UserTesting is made more attractive by research features that go beyond the scope of usability tests, such as brand and message testing. And as a bonus, the platform uses machine learning to generate advanced reporting and data analyses for your tests.
UserTesting’s forte is its flexible video features that make running usability tests, as well as analyzing and reporting on them, virtually effortless. On top of all this, UserTesting offers participant recruitment from directly within the platform.
Key features: live interviews, moderated and unmoderated testing, card sorting, tree testing, brand and message testing, surveys, mobile front camera recording, reporting hub, participant recruitment
Notable for: highly flexible testing and analysis tools that help small teams complete their research faster
8. User Interviews
User Interviews is an app and service that helps you recruit participants for usability testing. The company lets you tap into its pool of 2.4 million participants for testing. Better yet, the service only charges you for completed sessions.
User Interviews delivers its service through a purpose-built digital tool, Research Hub, that lets you source, screen, schedule, incentivize, and manage participants so you can organize usability tests quickly and easily.
Key features: participant recruitment, screening, and management
Notable for: having more advanced recruitment management features than most other platforms
9. Optimal Workshop
Optimal Workshop is a user research platform that helps UX teams build better digital products. It’s designed to enable remote gathering of qualitative and quantitative data.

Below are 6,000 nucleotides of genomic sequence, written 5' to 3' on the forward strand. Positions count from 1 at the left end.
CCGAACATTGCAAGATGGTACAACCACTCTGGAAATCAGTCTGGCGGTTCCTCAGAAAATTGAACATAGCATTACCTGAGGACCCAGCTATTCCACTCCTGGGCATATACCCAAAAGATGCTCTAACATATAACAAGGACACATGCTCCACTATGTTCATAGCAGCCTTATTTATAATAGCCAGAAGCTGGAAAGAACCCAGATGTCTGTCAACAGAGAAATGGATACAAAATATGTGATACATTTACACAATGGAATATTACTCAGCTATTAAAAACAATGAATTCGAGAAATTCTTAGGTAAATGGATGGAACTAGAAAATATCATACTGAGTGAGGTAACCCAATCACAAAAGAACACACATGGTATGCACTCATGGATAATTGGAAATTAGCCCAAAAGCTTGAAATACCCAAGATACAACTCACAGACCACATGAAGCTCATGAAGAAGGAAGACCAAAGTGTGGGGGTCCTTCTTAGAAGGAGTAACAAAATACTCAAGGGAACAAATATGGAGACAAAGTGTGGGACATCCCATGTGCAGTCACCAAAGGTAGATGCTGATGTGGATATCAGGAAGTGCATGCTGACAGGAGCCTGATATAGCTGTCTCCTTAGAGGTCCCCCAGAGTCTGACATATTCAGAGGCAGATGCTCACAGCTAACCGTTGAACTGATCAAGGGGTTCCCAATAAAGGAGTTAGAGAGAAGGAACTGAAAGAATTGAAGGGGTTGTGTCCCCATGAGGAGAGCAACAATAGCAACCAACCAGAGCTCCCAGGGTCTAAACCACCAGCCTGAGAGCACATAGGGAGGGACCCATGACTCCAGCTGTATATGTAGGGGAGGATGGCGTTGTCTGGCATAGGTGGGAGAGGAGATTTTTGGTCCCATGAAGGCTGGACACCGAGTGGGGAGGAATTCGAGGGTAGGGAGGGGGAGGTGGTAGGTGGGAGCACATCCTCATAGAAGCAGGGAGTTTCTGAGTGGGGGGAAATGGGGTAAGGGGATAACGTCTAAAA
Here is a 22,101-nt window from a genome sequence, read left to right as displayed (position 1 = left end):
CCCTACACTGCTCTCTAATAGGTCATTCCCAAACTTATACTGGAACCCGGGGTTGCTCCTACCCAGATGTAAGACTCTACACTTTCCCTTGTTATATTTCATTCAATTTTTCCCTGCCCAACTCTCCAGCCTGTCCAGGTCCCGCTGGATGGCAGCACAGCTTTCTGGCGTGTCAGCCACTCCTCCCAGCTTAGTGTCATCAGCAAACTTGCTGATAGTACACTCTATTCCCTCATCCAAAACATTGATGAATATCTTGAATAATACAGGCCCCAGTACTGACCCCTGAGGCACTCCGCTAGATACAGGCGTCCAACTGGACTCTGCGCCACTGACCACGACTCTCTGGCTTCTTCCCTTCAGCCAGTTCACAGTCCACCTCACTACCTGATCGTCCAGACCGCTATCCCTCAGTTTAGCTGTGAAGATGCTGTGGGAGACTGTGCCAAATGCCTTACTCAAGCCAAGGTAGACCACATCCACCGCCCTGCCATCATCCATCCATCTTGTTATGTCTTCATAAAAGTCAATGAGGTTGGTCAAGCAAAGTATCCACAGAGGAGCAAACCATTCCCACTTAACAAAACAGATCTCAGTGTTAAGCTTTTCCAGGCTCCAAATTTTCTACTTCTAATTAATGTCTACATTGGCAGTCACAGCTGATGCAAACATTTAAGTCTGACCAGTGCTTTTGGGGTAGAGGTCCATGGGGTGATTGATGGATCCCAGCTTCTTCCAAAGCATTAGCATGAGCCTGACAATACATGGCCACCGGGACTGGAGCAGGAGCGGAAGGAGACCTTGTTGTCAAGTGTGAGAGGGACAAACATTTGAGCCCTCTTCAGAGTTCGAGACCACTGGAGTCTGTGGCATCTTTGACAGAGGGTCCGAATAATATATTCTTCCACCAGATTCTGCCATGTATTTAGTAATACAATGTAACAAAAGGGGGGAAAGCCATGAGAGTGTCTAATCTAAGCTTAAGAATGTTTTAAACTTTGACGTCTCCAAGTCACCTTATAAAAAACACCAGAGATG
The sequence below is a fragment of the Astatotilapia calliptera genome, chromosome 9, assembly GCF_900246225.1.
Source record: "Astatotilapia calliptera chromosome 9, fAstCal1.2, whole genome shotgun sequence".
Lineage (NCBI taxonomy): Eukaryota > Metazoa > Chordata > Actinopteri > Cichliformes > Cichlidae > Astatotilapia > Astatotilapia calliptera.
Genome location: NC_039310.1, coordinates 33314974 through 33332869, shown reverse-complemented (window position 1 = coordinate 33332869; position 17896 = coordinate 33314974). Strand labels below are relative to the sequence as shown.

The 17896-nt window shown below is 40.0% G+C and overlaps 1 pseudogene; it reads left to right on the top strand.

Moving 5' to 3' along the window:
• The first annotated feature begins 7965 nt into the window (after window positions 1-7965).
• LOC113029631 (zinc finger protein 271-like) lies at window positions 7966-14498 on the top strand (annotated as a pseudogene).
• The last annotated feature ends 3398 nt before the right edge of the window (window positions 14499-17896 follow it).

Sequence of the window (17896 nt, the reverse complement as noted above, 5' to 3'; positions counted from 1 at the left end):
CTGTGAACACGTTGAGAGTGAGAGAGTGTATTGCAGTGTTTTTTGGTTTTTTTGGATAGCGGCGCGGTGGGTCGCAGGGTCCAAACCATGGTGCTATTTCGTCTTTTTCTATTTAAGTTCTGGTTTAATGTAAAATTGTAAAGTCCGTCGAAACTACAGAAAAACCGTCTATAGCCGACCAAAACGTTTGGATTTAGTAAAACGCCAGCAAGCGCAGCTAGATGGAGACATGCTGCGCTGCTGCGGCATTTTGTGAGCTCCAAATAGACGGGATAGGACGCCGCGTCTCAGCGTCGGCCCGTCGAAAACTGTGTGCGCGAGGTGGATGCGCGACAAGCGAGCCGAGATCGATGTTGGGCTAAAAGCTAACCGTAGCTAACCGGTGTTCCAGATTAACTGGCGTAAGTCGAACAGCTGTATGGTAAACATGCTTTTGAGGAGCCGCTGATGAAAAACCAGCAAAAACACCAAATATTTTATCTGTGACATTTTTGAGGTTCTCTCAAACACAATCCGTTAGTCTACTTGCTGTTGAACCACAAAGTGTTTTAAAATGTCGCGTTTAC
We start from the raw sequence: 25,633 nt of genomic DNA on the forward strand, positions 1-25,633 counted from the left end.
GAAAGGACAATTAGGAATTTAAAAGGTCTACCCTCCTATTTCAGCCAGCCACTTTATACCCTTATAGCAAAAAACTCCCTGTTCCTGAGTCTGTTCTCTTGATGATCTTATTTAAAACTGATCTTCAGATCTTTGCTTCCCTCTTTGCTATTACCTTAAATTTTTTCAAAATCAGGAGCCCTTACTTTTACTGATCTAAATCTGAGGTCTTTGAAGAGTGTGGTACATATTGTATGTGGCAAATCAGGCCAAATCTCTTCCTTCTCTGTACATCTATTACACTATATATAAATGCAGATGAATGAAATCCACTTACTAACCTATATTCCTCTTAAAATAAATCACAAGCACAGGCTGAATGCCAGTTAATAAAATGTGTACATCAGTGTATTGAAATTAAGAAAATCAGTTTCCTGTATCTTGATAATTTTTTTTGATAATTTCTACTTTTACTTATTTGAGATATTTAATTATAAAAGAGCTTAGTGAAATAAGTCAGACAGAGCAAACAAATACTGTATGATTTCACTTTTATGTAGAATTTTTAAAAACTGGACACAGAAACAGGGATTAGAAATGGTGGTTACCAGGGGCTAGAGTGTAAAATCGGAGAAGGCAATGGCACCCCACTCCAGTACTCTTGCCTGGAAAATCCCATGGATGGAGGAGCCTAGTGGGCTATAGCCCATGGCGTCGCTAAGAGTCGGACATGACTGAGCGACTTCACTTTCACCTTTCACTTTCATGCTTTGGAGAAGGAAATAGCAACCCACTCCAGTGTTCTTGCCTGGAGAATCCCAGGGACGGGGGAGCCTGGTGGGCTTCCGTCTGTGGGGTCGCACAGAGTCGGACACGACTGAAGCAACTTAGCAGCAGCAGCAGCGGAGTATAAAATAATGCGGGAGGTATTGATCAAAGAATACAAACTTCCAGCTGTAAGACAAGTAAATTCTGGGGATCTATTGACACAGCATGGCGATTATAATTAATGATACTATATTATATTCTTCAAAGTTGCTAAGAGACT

While it’s similar to the other tools in this list, Optimal Workshop focuses more on the pre-design research process. Offering first-click tests, tree tests, card sorting, and more, the platform is ideal for validating your information architecture along with early concepts and prototypes.
Optimal Workshop also features Reframer, a qualitative research tool that assists with activities like interviewing and note-taking.
Key features: first-click tests, tree tests, card sorting, surveys, qualitative research tool, participant recruitment, reporting hub
Notable for: a great selection of design testing tools and excellent usability of its own
UserZoom is a platform empowering design, research, product, and marketing teams to create the digital experiences their customers demand.
Designed to gather both qualitative and quantitative data, UserZoom is very much an ‘all-in-one’ platform. Its key feature is running remote moderated and unmoderated usability tests, allowing researchers to get feedback on website prototypes.
But UserZoom offers some fantastic additional features here, like automatically-generated video transcripts to aid analysis. It also has a tool called ‘live intercept’, allowing you to invite users who are currently browsing your site to an instant study.
If you need help recruiting participants, UserZoom offers access to 230,000+ test subjects filterable by demographic criteria.
Key features: first-click tests, tree tests, card sorting, surveys, remote usability testing, participant recruitment, reporting hub, live intercept
Notable for: making it easy to set up tests and recruit participants in a short time frame
Useberry is a platform that enables quick remote testing of website prototypes, helping teams make informed, user-centered decisions. It integrates with popular design tools like Figma, Adobe XD, and InVision, so you can bring your latest prototypes into remote tests.
Another well-rounded tool, Useberry lets you carry out a wide range of qualitative and quantitative tests. However, it has a few extra features that let you get even more technical in your analysis: time bars show you how long users took to complete a specific task and the user flow feature gives you a helpful visualization of the paths participants took through your site.
Lastly, Useberry lets you recruit from its pool of 290,000 participants in 34 different countries, so you can get tests running fast.